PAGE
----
The straight-faced woman in your drawings always seems to be in the process of discovering, battling, or struggling to do something. How much of her is autobiographical? How has she evolved over the years?
It could be me, because I’ve been drawing her for years and feel very committed to her battles and accomplishments. At the same time, it’s not me at all, because making art feels like a place to escape to.
I don’t think it’s too autobiographical, but my personality is very much reflected in the work I make. The stories behind the drawings are snippets that I relate to and feel I can communicate for some reason. I think people can connect to them on their own (and not feel like they are looking at “my” story).
Where do all of these patterns come from? Is there anything/anywhere in particular you go to for pattern-inspiration?
There has always been something very comforting to me, aesthetically, about patterns that I’d see around in my grandmother’s house, or while walking around a flea market. I feel like there is something inherent about patterns themselves, and repeating an image over and over again, that is very attractive.
Maybe it’s a mix of aesthetic pleasure and nostalgia. But, working them into my drawings feels natural and it’s a detail I like fixating on.
For your recent show at Slow Culture, “Sky’s Eyes,” you cranked out 119 small pieces. How and what new directions and techniques did you take to build on your existing drawings for this large body of work?
Working that small has a nice freedom, for me. It’s like the obsessiveness I have when I make a drawing couldn’t be fully exhausted on such a small piece of paper. In other words, it helped me to keep moving on to the next idea and try different techniques. I would still care for each piece, but I could move through ideas faster and let more surprises happen. It was like short bursts of commitment instead of working on 1 thing for 15 days straight.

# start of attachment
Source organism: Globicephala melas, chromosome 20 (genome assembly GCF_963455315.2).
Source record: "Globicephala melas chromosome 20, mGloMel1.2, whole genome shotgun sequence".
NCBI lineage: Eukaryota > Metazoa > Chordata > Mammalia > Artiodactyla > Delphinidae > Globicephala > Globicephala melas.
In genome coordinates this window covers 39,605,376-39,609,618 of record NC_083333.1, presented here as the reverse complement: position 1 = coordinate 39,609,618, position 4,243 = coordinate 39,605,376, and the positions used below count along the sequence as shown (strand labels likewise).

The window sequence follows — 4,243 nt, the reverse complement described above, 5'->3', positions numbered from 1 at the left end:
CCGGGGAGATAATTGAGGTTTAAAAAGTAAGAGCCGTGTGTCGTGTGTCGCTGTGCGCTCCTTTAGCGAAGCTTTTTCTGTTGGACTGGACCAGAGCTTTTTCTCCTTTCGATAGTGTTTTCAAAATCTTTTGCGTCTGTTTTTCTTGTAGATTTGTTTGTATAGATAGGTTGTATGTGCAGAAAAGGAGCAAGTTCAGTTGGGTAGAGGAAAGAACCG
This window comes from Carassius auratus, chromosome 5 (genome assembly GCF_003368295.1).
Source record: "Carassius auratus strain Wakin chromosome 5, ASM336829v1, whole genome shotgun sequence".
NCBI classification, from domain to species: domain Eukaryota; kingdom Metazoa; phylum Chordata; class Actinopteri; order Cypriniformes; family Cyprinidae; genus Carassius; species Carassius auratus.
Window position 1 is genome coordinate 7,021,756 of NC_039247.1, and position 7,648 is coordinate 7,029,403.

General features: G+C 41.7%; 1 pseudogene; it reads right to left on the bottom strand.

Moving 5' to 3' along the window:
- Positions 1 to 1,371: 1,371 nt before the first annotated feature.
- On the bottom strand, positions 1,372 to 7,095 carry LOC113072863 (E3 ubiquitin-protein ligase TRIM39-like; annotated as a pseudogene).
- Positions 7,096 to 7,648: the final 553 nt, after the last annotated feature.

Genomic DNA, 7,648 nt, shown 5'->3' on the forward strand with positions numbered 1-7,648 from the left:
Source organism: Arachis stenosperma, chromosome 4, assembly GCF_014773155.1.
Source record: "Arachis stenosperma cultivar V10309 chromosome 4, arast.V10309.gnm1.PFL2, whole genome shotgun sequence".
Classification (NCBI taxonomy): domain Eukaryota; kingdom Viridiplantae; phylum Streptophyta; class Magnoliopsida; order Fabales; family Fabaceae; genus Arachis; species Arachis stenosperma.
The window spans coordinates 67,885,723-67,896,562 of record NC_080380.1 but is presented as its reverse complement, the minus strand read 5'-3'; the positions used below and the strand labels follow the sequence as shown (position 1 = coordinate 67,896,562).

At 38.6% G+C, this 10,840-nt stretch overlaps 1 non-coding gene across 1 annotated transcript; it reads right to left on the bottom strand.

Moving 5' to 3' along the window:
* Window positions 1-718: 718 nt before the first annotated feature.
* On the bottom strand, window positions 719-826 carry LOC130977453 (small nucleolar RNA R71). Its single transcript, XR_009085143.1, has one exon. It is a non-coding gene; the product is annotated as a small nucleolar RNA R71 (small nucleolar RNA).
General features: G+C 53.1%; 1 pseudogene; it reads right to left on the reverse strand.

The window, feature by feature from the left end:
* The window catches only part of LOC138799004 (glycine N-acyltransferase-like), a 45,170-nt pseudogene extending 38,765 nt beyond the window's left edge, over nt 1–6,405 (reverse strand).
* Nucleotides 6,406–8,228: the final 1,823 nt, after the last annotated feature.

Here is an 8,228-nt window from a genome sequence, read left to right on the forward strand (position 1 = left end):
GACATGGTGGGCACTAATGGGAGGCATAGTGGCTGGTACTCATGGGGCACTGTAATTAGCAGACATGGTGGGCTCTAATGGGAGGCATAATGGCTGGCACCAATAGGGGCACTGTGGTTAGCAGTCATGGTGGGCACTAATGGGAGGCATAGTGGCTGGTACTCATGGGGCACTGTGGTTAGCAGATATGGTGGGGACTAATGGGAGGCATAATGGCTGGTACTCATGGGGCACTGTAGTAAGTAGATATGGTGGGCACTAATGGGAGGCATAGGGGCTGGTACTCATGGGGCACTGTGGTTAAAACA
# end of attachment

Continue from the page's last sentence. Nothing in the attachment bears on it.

Do you think your illustrations would still translate properly if they weren’t as detailed? Is it sort of meditative to work in such a detailed manner?
That’s a good question. I think I struggle a little bit through everything I draw, so maybe it’s apparent that these pieces aren’t on any kind of autopilot mode. As repetitive as some of the imagery is, there is care for each one and there aren’t any shortcuts to get there.
And yes, it’s very meditative once I have the rough idea figured out and I can focus on the line work and colors.
You’ve illustrated for everything from editorial, to show posters and album artwork, to linen towels and furniture, to wine bottle labels and bathing suit design. What is it like to work with so many different textures? What do you like about the variety of mediums your work is printed on?
The towels, and wine labels for example, have been some of my most exciting jobs. The work has an opportunity to find it’s way to a dinner table instead of just hanging in a frame that only a handful of people will see at a gallery.
Don’t get me wrong, art shows are everything to me because that’s where I build a body of work over long periods of time. I want to continue making intimate drawings and find ways to translate that into something accessible that you can hold or dry your dishes with.
Do you have a favorite illustration of all time?
I don’t have a favorite image, but Shel Silverstein remains one of my favorite artists. Quick, clever, humorous ideas that were thoughtful and spontaneous.
When you’re not creating art, where can we find you? What is your ideal day in your ideal spot like?
Every day I wake up, I wake up to a different schedule. It revolves around getting work done and balancing the rest. Almost daily I’ll be found walking on Elysian Park trails or going to the post office.
In what ways does Los Angeles - the city, the people - inspire you and your work?
I actually like LA more and more as the years go by. I’ve been here long enough so I know how to avoid the nonsense. Growth and creativity is so contagious, like any city, so being around such inventive and wild people just rubs off and we all end up inspiring each other.
At the same time you can lay belly up under a palm tree and soak in some of the lazy calm this city has to offer.
For more from Mel Kadel head to http://melkadel.com/.